About Clinical Trials
UF Health Jacksonville, affiliated with the
University of Florida Health Science Center Jacksonville, offers all the
benefits of an academic health center, including advanced medical treatment and
the latest in research.
As an academic health center, faculty participate in cutting-edge research and clinical
trials. Clinical trials are research studies that allow advances in medicine, identify
new treatments and ensure safe and effective care for patients.
Patients who are considering participation in clinical research trials are encouraged
to review the following information:
What is a clinical trial?
A clinical trial is a research study conducted with patients to determine whether
new drugs or treatments are both safe and effective. Carefully conducted clinical
trials are the safest way to find new treatments that work.
What is a research team?
The research team includes doctors and nurses as well as social workers and other
healthcare professionals. A doctor (M.D. or PhD.) usually is the clinical trial
principal investigator and takes ultimate responsibility for conducting the study.
Frequently, a clinical trial will have a research coordinator or study coordinator
working on the team. This person may coordinate the day-to-day activities of the
For all clinical trials, the research team will:
- Evaluate a participant's health at the beginning of the trial
- Give specific instructions for participating in the trial
- Monitor participants carefully during the trial
- Stay in touch with the participants after the study
Participants should learn as much as possible about the clinical trial they are
considering. The research team can provide answers to any questions.
What is a protocol?
All clinical trials are based on a set of rules called a protocol. A protocol defines:
- The types of people who may participate
- The schedule of tests, procedures, medications and dosages
- The length of the study
While in a clinical trial, participants are seen regularly by the research team
to monitor their health and to determine the safety and effectiveness of their treatment.
What protections are in place for people who participate
in clinical trials?
The government has strict guidelines and safeguards to ensure the well-being of
people who choose to participate in clinical trials. Every clinical trial in the
U.S. must be approved and monitored by an Institutional Review Board (IRB) to make
sure the risks are as low as possible and are worth any potential benefits.
An IRB is an independent committee of physicians, statisticians, community advocates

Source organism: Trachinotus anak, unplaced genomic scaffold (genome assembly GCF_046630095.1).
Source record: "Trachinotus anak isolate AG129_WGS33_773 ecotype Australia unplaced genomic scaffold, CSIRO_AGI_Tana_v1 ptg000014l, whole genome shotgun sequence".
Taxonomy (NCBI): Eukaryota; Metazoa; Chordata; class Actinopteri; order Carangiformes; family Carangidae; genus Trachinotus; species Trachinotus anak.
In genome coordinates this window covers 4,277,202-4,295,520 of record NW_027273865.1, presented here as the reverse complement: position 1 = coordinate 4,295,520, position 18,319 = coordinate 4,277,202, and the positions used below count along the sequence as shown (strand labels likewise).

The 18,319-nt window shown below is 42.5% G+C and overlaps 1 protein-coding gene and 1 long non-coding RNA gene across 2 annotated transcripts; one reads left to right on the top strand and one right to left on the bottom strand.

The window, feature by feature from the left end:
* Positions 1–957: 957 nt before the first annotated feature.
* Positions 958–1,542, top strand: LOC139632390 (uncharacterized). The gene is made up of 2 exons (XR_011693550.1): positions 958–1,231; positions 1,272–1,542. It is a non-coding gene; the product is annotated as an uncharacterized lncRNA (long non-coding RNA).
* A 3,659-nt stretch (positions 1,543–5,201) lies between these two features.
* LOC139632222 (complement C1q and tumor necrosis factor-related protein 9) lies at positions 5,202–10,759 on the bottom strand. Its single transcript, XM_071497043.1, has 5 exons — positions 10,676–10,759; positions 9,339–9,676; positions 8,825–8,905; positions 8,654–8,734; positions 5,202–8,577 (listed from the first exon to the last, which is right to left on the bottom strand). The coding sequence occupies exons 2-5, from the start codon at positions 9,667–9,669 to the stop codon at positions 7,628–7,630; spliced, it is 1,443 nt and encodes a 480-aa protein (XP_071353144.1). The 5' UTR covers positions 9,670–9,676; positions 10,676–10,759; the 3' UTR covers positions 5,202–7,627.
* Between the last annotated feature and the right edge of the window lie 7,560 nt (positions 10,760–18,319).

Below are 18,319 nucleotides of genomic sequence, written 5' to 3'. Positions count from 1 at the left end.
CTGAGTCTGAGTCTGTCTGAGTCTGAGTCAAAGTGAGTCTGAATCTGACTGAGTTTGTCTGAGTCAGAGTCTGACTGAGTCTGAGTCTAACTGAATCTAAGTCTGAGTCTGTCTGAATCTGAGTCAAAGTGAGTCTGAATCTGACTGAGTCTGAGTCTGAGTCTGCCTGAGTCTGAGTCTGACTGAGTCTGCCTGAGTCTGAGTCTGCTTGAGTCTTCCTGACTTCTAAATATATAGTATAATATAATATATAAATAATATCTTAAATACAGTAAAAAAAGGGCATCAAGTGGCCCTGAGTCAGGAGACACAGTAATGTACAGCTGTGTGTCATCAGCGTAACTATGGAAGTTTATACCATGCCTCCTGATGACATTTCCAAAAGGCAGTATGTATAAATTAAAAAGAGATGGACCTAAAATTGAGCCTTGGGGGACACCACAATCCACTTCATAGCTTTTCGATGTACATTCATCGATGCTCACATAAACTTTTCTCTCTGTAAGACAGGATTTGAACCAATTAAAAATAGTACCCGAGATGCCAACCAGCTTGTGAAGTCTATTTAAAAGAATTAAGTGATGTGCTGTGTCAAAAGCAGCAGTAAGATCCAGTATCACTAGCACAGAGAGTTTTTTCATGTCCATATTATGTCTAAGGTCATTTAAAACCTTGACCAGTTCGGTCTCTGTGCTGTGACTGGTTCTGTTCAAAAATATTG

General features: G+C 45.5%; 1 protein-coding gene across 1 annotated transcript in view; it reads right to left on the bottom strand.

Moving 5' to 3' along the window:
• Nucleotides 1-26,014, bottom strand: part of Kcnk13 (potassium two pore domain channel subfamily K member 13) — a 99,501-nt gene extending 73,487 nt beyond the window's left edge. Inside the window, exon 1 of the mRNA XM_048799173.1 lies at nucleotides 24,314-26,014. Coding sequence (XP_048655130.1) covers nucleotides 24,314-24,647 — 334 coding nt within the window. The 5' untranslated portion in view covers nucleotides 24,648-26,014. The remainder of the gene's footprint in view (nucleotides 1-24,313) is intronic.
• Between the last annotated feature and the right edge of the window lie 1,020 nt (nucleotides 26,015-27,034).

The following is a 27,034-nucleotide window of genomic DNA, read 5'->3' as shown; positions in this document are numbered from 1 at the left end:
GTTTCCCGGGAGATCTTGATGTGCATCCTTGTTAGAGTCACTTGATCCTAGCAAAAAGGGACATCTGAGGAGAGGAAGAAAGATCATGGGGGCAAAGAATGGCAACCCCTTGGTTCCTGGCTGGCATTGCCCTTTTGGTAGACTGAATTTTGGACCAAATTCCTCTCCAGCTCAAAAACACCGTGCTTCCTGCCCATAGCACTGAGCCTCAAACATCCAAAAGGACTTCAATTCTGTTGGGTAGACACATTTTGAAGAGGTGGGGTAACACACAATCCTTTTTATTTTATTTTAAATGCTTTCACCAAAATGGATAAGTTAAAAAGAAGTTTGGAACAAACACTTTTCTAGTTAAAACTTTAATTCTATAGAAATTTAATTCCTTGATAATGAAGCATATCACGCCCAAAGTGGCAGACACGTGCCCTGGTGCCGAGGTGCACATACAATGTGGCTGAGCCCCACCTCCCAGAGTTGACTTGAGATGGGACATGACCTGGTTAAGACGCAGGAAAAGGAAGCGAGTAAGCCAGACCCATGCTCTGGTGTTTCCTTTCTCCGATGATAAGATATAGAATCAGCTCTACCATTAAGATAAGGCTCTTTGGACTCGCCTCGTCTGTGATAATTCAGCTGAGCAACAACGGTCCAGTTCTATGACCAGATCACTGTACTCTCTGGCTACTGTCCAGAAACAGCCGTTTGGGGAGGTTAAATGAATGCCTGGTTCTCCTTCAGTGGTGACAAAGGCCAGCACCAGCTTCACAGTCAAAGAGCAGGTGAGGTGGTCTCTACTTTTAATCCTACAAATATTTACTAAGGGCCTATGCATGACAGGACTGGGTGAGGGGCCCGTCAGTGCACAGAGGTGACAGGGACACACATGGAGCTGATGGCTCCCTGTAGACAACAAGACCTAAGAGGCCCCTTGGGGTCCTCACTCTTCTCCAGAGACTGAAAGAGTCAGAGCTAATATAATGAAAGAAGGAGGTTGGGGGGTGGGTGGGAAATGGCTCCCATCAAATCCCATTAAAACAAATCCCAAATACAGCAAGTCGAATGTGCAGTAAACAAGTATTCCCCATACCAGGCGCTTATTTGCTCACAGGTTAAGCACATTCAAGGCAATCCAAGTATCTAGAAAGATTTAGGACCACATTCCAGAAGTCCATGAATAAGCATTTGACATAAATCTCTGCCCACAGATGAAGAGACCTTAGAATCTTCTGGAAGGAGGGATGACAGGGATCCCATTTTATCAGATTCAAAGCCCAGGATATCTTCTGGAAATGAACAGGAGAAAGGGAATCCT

and others that ensures a clinical trial is ethical and the rights of participants
are protected. All institutions that conduct or support biomedical research involving
people must, by federal regulation, have an IRB that initially approves and periodically
reviews the research.
What is informed consent?
Informed consent is the full disclosure of important facts about the clinical trial
before a decision is made whether or not to participate. The research staff will
give potential study participants the details about the study, including:
- Why the research is being done
- What the researchers want to accomplish
- What will be done during the trial and for how long
- What risks are involved in the trial
- What benefits can be expected from the trial
- What other treatments are available
- Informing study participants that they have the right to leave the trial at any
top of page
Who can participate in a clinical trial?
All participants in clinical trials are volunteers. Some of the reasons that people
volunteer to participate in clinical trials:
- To take an active role in their own healthcare
- To gain access to new treatments that are not available to the public
- To obtain expert medical care at leading healthcare facilities during the trial
- To help others by contributing to a broader scope of knowledge
All clinical trials have guidelines about who can participate. Guidelines are based
on such factors as age, type of disease, medical history and current medical condition.
Before joining a clinical trial, participants must qualify for the study. Some research
studies seek volunteers with illnesses or conditions to be studied in the clinical
trial, while others need healthy volunteers.
Where can I find a clinical trial?
Where can I learn more about clinical trials?